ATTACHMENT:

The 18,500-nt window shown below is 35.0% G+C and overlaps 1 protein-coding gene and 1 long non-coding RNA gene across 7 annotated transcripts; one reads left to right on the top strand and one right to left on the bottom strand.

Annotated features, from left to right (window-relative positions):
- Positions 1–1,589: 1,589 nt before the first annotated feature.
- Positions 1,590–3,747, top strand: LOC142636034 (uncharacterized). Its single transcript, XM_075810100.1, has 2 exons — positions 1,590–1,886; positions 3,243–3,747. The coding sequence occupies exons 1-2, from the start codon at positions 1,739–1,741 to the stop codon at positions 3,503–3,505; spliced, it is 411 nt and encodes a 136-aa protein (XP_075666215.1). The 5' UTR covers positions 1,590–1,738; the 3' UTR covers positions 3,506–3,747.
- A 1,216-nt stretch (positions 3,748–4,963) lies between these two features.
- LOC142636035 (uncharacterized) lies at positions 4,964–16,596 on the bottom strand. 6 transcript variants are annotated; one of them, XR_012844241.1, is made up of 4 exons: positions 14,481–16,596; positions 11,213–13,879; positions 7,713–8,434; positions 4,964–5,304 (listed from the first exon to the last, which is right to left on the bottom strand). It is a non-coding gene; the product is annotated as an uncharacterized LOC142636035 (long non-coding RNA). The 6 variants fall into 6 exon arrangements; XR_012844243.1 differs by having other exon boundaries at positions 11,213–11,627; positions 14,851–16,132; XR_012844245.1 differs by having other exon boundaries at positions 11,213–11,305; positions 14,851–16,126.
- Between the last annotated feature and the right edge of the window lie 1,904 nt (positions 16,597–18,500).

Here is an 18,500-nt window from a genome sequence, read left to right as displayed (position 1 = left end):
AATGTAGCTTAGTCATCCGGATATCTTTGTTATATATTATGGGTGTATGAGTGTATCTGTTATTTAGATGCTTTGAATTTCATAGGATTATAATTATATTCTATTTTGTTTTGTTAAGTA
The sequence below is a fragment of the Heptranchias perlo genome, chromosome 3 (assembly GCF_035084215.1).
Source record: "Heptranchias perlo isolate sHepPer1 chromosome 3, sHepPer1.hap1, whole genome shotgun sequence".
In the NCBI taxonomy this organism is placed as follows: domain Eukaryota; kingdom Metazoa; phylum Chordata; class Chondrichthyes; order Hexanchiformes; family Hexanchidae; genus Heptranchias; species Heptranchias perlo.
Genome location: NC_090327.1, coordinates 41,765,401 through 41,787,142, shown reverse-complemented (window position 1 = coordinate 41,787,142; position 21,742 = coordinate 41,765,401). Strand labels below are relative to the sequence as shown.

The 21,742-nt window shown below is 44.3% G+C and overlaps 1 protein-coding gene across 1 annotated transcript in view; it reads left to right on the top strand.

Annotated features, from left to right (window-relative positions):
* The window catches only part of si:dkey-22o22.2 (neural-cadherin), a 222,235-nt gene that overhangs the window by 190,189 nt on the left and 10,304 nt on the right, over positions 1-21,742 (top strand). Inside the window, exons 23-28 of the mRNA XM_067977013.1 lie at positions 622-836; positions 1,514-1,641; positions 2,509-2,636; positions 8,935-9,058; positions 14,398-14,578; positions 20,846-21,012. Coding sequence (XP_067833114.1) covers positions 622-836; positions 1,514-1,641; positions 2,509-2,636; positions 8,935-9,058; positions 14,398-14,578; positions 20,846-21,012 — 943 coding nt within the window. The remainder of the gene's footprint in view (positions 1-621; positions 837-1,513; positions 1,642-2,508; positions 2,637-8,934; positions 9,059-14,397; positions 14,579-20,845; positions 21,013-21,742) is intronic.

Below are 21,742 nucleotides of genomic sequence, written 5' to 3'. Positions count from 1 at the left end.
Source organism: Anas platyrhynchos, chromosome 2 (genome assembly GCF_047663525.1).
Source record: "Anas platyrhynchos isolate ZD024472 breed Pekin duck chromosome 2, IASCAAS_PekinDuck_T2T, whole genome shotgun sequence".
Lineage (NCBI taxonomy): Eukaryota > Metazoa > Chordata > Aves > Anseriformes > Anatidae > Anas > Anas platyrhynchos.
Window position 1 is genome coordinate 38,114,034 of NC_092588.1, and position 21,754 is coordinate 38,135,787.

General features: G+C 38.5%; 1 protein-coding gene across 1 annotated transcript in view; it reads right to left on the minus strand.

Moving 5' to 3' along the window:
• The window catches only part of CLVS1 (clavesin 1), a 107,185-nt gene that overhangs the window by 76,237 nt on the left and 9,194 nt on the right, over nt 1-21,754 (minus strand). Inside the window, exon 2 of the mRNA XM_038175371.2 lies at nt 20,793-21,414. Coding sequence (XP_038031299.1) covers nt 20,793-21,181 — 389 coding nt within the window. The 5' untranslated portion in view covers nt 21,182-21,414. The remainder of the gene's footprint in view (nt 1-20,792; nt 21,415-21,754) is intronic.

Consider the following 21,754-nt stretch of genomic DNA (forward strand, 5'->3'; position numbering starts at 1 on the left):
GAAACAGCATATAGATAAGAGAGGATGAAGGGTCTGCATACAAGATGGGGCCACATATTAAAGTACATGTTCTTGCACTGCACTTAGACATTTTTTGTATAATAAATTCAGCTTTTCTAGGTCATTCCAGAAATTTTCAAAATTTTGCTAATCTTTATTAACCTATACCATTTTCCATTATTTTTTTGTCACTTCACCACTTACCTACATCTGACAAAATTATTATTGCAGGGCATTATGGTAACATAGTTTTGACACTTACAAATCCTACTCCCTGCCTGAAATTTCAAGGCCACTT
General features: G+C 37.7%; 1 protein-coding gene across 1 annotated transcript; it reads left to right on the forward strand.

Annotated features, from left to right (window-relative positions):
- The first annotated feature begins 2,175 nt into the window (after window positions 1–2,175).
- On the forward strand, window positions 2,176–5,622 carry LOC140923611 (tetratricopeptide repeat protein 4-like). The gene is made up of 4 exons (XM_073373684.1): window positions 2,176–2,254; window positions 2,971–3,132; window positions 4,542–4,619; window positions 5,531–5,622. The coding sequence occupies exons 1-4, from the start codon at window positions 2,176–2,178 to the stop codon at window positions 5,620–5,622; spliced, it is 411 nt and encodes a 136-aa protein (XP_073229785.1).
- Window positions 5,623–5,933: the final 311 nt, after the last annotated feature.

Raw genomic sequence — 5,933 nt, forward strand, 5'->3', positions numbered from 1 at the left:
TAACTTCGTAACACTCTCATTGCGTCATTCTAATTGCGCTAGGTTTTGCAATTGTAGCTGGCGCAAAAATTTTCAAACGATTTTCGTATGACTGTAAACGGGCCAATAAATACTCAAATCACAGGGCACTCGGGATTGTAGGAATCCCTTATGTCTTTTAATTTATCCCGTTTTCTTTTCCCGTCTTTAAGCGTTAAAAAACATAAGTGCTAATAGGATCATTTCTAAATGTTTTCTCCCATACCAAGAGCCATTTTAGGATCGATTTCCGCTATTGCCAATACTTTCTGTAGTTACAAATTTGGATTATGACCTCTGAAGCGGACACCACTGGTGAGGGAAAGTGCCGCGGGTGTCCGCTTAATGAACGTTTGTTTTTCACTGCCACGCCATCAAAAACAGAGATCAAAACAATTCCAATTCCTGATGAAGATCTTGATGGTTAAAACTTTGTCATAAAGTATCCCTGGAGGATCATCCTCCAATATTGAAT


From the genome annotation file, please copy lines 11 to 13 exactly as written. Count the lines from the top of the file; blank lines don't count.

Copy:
Source record: "Heptranchias perlo isolate sHepPer1 chromosome 3, sHepPer1.hap1, whole genome shotgun sequence".
In the NCBI taxonomy this organism is placed as follows: domain Eukaryota; kingdom Metazoa; phylum Chordata; class Chondrichthyes; order Hexanchiformes; family Hexanchidae; genus Heptranchias; species Heptranchias perlo.
Genome location: NC_090327.1, coordinates 41,765,401 through 41,787,142, shown reverse-complemented (window position 1 = coordinate 41,787,142; position 21,742 = coordinate 41,765,401). Strand labels below are relative to the sequence as shown.